- The Government’s proposed strategy for an initial core high speed network
The Government’s proposal on high speed rail looks attractive: future growth in inter-city demand should be by rail rather than expanding motorways or through domestic aviation. But it does raise a number of issues.
Will it take funding away from existing transport?
It is unclear how the high speed network is to be paid for. £30bn is a lot of money. Options for funding high speed rail are suggested in the HS2 report – such as ring-fencing existing or extra aviation taxes, and these need to be explored.
Campaign for Better Transport and other environmental groups will want to ensure that a high speed line does not suck funding away from the existing rail network and other everyday transport. To some extent the French experience has been of gleaming new high speed lines and trains with a shabby conventional rail network, especially outside the cities.
There have been some indications that the funding for high speed line construction will be treated as separate and extra to transport budgets, but even if this is the case, the preparatory costs (land purchase, blight payments, getting a bill through Parliament) could be huge. At a time of public spending cuts, these costs could lead to service cuts and fare rises on the rest of public transport, or to cuts in road maintenance (no money for filling-in potholes).
There remains a need to keep spending money to enhance existing public transport: lower fares, new trains, electrification, new or reopened lines and stations and extra and better rail and bus services. High speed rail must not detract from these.
On the evidence of the report, the high speed network as proposed by the government will be marginal on carbon.
The White Paper rightly points out that high speed rail is better than road or air travel in terms of carbon emissions, but it will involve a lot of carbon emissions and environmental damage in its construction and on some figures high speed trains can be almost twice as polluting as conventional trains because of the extra energy they use.
Overall, assuming some mode switch and lower carbon electricity, the HS2 report suggests that the London-Birmingham section will result in CO2 impacts ranging from a reduction of 25 million tonnes up to an increase of 27m tonnes over 60 years.
However, being marginal or neutral is not good enough. The Climate Change Act requires a reduction in CO2 of 80% by 2050 and spending £30bn for no reduction in CO2 or even an increase raises questions about value for money.
Part of the problem comes from the assumptions made by the Government about the role of high speed rail. The emphasis is on improved connectivity, reduced journey times and the inevitability of increased demand linked to increased economic growth. This link has in fact already been broken for passenger traffic – car traffic has fallen relative to GDP since the mid 1990s – and new communications technology will help this further. The Government’s proposals also assume that airport expansion plans, like the third runway at Heathrow, go ahead.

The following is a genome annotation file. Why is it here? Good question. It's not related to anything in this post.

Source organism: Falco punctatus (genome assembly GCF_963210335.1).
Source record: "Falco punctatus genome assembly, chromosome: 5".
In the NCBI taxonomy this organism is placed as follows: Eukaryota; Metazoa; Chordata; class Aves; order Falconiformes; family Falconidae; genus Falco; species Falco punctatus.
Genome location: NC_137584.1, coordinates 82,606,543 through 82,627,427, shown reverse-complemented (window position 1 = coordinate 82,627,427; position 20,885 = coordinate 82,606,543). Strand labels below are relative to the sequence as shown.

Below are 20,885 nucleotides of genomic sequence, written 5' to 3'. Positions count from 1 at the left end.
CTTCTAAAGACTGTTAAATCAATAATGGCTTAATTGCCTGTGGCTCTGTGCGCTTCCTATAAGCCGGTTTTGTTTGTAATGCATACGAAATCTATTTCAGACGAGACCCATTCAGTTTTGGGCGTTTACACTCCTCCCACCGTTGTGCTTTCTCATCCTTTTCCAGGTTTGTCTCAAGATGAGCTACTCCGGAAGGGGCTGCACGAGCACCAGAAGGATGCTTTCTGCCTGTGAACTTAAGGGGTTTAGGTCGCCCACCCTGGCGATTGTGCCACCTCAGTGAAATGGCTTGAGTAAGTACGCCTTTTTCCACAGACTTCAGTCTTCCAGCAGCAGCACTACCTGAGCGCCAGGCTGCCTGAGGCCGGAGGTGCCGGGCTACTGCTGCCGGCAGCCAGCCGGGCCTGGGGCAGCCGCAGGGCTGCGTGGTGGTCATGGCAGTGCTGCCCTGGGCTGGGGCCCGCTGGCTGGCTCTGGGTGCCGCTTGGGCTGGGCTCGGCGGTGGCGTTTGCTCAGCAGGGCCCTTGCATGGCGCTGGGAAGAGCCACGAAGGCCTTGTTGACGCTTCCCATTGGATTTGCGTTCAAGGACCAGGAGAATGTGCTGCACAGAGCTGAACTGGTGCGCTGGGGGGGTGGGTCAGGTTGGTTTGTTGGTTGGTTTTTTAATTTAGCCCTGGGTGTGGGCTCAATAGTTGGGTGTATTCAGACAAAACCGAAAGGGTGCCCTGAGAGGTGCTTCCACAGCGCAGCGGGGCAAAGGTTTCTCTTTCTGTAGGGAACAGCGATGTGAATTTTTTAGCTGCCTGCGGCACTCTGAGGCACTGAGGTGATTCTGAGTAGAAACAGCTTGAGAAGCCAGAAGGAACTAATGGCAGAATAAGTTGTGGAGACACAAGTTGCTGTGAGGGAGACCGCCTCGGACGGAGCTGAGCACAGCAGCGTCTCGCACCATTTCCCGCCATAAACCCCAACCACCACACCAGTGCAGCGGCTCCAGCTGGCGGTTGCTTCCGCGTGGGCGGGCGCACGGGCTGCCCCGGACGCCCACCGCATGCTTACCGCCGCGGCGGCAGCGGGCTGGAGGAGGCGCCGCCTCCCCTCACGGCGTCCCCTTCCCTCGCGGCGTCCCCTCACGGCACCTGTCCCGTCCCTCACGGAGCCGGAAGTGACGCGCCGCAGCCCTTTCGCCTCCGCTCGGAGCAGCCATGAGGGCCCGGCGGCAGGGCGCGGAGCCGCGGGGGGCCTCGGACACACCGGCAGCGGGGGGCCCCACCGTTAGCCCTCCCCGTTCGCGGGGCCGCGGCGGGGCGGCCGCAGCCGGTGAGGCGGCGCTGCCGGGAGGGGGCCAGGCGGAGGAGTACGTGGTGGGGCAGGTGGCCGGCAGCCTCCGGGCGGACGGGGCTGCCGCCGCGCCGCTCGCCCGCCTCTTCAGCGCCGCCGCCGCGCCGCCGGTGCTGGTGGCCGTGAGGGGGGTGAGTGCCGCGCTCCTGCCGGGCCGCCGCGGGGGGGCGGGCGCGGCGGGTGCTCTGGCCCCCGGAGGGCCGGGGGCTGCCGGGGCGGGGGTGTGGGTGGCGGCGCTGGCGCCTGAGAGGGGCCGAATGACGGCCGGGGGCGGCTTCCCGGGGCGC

So the question is whether high speed rail is about generating lots of new journeys, or shifting existing ones from air and road to rail. Campaign for Better Transport and other environmental groups argue that the environmental benefits depend on what else the Government does. If a new line were to be built explicitly as part of a package of policies to produce modal shift to rail, carbon emissions could be reduced by more than the Government thinks.
The traffic is there – there are a lot of short distance flights and lots of longer distance car journeys (rail’s share of Birmingham-Manchester travel is at present just 4%). If high speed rail is powered by renewable energy and comes with, say, taxation on short distance flights, affordable rail fares and a moratorium on new runways (especially at Heathrow) and new/wider motorways, then it will overall be better environmentally than if it is built along with new roads and runways and high and increasing fares. Upgraded services for local passengers and freight on the existing lines to be relieved by the high speed network could get further traffic off the roads.
Even with these, though, it’s not clear that this package will be the best value way of cutting carbon emissions.
This again depends on what else the Government does. This requires:
The impacts on other cities will also depend on whether the high speed line will be integrated into the rest of the rail network, and whether there will be through trains to HS1 and the rest of Europe. For example, will a train from say Exeter to Newcastle be able to use the high speed line for some of the journey, or will the line be reserved only for specific trains to and from London?
There is deep concern about the proposed routing of the line through the Chilterns, which are an Area of Outstanding Natural Beauty and contain many designated wildlife habitats; impacts further north in the vale of Aylesbury and Warwickshire will also raise concern.
Alternative routings taking the line parallel to the M1 have already been suggested by some engineers. The Government will have to justify its choice of route and why it has not used existing transport corridors, and will have to consider a full range of options for mitigation and compensation such as tunnelling, noise barriers and landscaping. Some of this has already been offered and further tunnelling will be a matter for negotiation.
All parties have said they want high speed rail to be affordable. In practice, however, the temptation to further jack-up fares as part of the financing may be too great. Government policy is already to have fares rises at 1% above inflation per year for ordinary rail services, but South East Trains travellers are paying RPI+3% to finance the local services on High Speed 1 between London and Kent. Campaign for Better Transport is already running a campaign to reduce train fares which has been getting a lot of support from MPs of all parties.
That means the plans must: